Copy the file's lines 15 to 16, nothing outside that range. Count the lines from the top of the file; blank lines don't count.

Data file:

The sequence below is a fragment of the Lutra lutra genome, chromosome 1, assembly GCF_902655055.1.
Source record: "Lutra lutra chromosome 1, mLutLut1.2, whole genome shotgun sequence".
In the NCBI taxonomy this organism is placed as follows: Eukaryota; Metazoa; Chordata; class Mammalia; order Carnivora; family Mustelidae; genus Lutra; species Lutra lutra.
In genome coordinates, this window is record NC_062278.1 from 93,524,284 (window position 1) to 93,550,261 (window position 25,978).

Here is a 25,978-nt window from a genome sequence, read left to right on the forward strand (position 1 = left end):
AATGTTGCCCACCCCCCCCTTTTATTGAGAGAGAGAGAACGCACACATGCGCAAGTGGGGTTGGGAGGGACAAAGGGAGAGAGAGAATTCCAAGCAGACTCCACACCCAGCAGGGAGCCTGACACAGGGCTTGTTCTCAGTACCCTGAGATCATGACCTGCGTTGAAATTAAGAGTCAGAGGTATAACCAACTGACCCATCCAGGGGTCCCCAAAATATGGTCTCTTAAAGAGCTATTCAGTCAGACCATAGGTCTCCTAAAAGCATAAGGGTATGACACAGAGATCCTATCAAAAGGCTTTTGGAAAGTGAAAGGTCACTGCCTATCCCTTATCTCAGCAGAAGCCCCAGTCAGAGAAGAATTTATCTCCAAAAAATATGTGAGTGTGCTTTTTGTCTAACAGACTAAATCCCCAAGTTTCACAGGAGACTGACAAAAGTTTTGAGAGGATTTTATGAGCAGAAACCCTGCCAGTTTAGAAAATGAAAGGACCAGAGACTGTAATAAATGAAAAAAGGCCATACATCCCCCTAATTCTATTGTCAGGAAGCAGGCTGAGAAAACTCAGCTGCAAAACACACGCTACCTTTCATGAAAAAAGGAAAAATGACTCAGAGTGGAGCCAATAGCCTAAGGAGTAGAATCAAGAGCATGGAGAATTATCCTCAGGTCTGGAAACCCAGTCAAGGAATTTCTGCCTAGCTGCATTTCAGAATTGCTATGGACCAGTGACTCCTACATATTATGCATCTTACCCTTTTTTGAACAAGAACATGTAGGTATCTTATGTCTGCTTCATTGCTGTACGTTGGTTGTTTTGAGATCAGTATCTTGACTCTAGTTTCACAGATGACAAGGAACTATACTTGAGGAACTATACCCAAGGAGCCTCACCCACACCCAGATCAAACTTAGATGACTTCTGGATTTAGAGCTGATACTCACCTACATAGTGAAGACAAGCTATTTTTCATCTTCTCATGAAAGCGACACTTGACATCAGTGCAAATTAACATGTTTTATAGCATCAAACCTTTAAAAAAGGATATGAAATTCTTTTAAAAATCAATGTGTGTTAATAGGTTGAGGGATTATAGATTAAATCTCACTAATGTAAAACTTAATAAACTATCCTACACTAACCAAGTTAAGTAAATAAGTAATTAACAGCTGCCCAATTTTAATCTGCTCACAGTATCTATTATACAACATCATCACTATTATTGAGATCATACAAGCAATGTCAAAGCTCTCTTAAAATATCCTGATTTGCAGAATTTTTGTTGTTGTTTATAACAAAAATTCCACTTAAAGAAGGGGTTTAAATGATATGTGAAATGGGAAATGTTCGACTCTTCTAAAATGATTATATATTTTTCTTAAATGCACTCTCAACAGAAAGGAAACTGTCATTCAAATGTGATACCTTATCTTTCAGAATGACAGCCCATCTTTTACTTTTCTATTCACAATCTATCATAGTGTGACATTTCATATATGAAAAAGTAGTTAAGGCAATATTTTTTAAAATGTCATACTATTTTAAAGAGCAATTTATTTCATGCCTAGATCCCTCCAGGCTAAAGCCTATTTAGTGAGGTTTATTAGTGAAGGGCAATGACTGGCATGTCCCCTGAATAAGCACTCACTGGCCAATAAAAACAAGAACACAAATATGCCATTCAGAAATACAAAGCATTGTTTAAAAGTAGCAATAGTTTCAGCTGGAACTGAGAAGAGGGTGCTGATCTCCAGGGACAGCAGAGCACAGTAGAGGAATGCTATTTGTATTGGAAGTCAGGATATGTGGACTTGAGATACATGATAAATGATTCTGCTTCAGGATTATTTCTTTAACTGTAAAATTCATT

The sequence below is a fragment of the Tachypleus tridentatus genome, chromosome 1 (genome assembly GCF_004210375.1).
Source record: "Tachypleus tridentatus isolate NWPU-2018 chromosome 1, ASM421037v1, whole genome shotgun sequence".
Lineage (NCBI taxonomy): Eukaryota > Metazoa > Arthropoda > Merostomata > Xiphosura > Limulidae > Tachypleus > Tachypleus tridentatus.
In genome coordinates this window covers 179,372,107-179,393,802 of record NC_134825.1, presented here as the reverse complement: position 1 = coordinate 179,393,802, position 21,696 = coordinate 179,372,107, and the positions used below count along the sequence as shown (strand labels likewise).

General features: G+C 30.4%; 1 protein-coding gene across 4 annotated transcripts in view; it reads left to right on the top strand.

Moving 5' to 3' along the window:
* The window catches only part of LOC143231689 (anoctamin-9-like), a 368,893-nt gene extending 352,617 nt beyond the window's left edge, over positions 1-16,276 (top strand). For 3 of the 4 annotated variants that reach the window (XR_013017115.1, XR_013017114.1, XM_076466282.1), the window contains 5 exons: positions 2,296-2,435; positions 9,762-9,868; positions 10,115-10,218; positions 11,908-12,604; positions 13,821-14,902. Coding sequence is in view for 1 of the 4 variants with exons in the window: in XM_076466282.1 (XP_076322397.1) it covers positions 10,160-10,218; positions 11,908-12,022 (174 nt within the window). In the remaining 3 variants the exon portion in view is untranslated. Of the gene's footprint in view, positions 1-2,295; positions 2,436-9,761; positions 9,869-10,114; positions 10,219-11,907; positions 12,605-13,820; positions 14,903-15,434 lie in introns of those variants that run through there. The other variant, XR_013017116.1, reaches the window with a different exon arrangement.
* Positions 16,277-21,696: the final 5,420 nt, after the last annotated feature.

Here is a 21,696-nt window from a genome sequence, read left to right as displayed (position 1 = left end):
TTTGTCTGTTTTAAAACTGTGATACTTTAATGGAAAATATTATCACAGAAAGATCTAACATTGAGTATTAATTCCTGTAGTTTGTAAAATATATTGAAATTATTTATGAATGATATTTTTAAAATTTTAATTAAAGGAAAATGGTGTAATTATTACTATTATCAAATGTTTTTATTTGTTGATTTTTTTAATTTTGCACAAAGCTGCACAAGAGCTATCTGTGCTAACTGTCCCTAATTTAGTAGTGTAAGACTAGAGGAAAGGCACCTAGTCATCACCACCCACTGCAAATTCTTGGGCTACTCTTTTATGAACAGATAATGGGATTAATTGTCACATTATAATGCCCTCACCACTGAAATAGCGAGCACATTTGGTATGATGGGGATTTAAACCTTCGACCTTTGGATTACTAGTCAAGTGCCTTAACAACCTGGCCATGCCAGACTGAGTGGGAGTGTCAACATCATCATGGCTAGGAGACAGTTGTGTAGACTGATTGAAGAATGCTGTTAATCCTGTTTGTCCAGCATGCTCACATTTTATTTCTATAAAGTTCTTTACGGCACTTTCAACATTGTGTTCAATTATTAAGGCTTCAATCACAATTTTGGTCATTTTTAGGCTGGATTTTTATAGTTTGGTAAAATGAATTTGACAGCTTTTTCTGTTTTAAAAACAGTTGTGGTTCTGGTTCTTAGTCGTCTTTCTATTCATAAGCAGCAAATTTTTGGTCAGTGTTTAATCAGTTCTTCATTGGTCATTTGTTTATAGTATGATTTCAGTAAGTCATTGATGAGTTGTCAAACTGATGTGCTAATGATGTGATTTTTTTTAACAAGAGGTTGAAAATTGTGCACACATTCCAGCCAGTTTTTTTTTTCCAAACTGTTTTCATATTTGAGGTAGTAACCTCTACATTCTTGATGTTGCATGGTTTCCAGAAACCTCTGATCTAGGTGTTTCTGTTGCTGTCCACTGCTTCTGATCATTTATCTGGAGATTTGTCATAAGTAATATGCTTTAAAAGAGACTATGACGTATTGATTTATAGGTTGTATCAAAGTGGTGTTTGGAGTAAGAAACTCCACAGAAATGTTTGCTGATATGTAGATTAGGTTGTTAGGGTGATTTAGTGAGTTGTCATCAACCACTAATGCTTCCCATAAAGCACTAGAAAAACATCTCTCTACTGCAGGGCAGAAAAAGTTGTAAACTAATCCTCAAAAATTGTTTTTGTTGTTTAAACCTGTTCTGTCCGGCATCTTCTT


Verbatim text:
Here is a 21,696-nt window from a genome sequence, read left to right as displayed (position 1 = left end):
TTTGTCTGTTTTAAAACTGTGATACTTTAATGGAAAATATTATCACAGAAAGATCTAACATTGAGTATTAATTCCTGTAGTTTGTAAAATATATTGAAATTATTTATGAATGATATTTTTAAAATTTTAATTAAAGGAAAATGGTGTAATTATTACTATTATCAAATGTTTTTATTTGTTGATTTTTTTAATTTTGCACAAAGCTGCACAAGAGCTATCTGTGCTAACTGTCCCTAATTTAGTAGTGTAAGACTAGAGGAAAGGCACCTAGTCATCACCACCCACTGCAAATTCTTGGGCTACTCTTTTATGAACAGATAATGGGATTAATTGTCACATTATAATGCCCTCACCACTGAAATAGCGAGCACATTTGGTATGATGGGGATTTAAACCTTCGACCTTTGGATTACTAGTCAAGTGCCTTAACAACCTGGCCATGCCAGACTGAGTGGGAGTGTCAACATCATCATGGCTAGGAGACAGTTGTGTAGACTGATTGAAGAATGCTGTTAATCCTGTTTGTCCAGCATGCTCACATTTTATTTCTATAAAGTTCTTTACGGCACTTTCAACATTGTGTTCAATTATTAAGGCTTCAATCACAATTTTGGTCATTTTTAGGCTGGATTTTTATAGTTTGGTAAAATGAATTTGACAGCTTTTTCTGTTTTAAAAACAGTTGTGGTTCTGGTTCTTAGTCGTCTTTCTATTCATAAGCAGCAAATTTTTGGTCAGTGTTTAATCAGTTCTTCATTGGTCATTTGTTTATAGTATGATTTCAGTAAGTCATTGATGAGTTGTCAAACTGATGTGCTAATGATGTGATTTTTTTTAACAAGAGGTTGAAAATTGTGCACACATTCCAGCCAGTTTTTTTTTTCCAAACTGTTTTCATATTTGAGGTAGTAACCTCTACATTCTTGATGTTGCATGGTTTCCAGAAACCTCTGATCTAGGTGTTTCTGTTGCTGTCCACTGCTTCTGATCATTTATCTGGAGATTTGTCATAAGTAATATGCTTTAAAAGAGACTATGACGTATTGATTTATAGGTTGTATCAAAGTGGTGTTTGGAGTAAGAAACTCCACAGAAATGTTTGCTGATATGTAGATTAGGTTGTTAGGGTGATTTAGTGAGTTGTCATCAACCACTAATGCTTCCCATAAAGCACTAGAAAAACATCTCTCTACTGCAGGGCAGAAAAAGTTGTAAACTAATCCTCAAAAATTGTTTTTGTTGTTTAAACCTGTTCTGTCCGGCATCTTCTT